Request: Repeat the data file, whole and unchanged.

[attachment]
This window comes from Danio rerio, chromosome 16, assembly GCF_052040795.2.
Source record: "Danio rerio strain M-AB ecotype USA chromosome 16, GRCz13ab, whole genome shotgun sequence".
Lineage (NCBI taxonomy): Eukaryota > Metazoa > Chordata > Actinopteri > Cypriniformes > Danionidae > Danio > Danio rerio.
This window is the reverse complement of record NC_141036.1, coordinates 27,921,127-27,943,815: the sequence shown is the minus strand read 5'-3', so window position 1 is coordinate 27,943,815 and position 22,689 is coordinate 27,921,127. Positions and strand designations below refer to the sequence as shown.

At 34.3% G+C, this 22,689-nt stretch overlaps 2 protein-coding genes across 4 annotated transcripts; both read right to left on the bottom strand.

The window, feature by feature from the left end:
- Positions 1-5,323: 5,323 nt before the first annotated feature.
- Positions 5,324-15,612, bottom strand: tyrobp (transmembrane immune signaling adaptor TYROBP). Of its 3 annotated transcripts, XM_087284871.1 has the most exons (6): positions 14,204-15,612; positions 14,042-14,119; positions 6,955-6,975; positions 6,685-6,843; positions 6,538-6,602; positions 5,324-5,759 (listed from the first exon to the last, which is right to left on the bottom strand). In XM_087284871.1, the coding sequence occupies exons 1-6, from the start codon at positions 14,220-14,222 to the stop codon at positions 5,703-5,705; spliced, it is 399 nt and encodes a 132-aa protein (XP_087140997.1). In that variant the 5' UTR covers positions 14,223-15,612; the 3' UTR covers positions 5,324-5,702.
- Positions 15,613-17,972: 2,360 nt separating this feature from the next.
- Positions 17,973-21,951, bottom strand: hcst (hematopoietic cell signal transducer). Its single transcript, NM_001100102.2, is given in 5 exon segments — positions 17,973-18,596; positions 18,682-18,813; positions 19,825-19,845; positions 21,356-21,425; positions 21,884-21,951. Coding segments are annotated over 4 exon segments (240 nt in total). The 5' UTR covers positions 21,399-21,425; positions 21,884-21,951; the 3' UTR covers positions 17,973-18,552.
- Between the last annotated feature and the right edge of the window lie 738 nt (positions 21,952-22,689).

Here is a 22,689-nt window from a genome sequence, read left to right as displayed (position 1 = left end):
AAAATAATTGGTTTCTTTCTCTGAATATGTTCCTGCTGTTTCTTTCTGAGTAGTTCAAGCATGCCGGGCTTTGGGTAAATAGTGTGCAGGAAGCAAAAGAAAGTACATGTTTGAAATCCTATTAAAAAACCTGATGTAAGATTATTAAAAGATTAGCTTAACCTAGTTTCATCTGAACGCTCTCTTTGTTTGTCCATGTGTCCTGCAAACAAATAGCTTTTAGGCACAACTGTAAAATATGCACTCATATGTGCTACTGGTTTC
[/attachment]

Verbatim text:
This window comes from Danio rerio, chromosome 16, assembly GCF_052040795.2.
Source record: "Danio rerio strain M-AB ecotype USA chromosome 16, GRCz13ab, whole genome shotgun sequence".
Lineage (NCBI taxonomy): Eukaryota > Metazoa > Chordata > Actinopteri > Cypriniformes > Danionidae > Danio > Danio rerio.
This window is the reverse complement of record NC_141036.1, coordinates 27,921,127-27,943,815: the sequence shown is the minus strand read 5'-3', so window position 1 is coordinate 27,943,815 and position 22,689 is coordinate 27,921,127. Positions and strand designations below refer to the sequence as shown.

At 34.3% G+C, this 22,689-nt stretch overlaps 2 protein-coding genes across 4 annotated transcripts; both read right to left on the bottom strand.

The window, feature by feature from the left end:
- Positions 1-5,323: 5,323 nt before the first annotated feature.
- Positions 5,324-15,612, bottom strand: tyrobp (transmembrane immune signaling adaptor TYROBP). Of its 3 annotated transcripts, XM_087284871.1 has the most exons (6): positions 14,204-15,612; positions 14,042-14,119; positions 6,955-6,975; positions 6,685-6,843; positions 6,538-6,602; positions 5,324-5,759 (listed from the first exon to the last, which is right to left on the bottom strand). In XM_087284871.1, the coding sequence occupies exons 1-6, from the start codon at positions 14,220-14,222 to the stop codon at positions 5,703-5,705; spliced, it is 399 nt and encodes a 132-aa protein (XP_087140997.1). In that variant the 5' UTR covers positions 14,223-15,612; the 3' UTR covers positions 5,324-5,702.
- Positions 15,613-17,972: 2,360 nt separating this feature from the next.
- Positions 17,973-21,951, bottom strand: hcst (hematopoietic cell signal transducer). Its single transcript, NM_001100102.2, is given in 5 exon segments — positions 17,973-18,596; positions 18,682-18,813; positions 19,825-19,845; positions 21,356-21,425; positions 21,884-21,951. Coding segments are annotated over 4 exon segments (240 nt in total). The 5' UTR covers positions 21,399-21,425; positions 21,884-21,951; the 3' UTR covers positions 17,973-18,552.
- Between the last annotated feature and the right edge of the window lie 738 nt (positions 21,952-22,689).

Here is a 22,689-nt window from a genome sequence, read left to right as displayed (position 1 = left end):
AAAATAATTGGTTTCTTTCTCTGAATATGTTCCTGCTGTTTCTTTCTGAGTAGTTCAAGCATGCCGGGCTTTGGGTAAATAGTGTGCAGGAAGCAAAAGAAAGTACATGTTTGAAATCCTATTAAAAAACCTGATGTAAGATTATTAAAAGATTAGCTTAACCTAGTTTCATCTGAACGCTCTCTTTGTTTGTCCATGTGTCCTGCAAACAAATAGCTTTTAGGCACAACTGTAAAATATGCACTCATATGTGCTACTGGTTTC